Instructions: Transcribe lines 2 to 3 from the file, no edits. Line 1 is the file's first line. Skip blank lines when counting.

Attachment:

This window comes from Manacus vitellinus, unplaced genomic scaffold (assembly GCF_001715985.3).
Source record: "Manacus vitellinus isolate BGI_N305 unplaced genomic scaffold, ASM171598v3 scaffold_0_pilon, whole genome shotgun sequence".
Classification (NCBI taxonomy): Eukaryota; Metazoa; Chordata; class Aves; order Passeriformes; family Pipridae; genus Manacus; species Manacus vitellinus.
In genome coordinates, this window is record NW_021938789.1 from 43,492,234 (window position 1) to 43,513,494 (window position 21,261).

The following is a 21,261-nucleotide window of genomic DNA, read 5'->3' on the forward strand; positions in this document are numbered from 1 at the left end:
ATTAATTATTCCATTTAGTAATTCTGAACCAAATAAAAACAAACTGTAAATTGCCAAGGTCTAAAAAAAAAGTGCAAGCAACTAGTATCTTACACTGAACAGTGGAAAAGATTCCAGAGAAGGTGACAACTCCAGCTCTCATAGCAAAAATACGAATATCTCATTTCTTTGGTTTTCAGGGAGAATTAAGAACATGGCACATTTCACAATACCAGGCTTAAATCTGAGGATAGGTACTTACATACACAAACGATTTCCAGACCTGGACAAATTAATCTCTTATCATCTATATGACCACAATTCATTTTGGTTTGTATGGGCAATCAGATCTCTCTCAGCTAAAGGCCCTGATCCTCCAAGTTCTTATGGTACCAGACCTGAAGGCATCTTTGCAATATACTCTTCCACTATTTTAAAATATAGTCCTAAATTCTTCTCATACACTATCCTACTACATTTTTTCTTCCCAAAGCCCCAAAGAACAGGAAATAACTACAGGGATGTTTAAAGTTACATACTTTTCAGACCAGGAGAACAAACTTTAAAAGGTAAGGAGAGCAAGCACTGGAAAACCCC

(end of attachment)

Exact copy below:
Source record: "Manacus vitellinus isolate BGI_N305 unplaced genomic scaffold, ASM171598v3 scaffold_0_pilon, whole genome shotgun sequence".
Classification (NCBI taxonomy): Eukaryota; Metazoa; Chordata; class Aves; order Passeriformes; family Pipridae; genus Manacus; species Manacus vitellinus.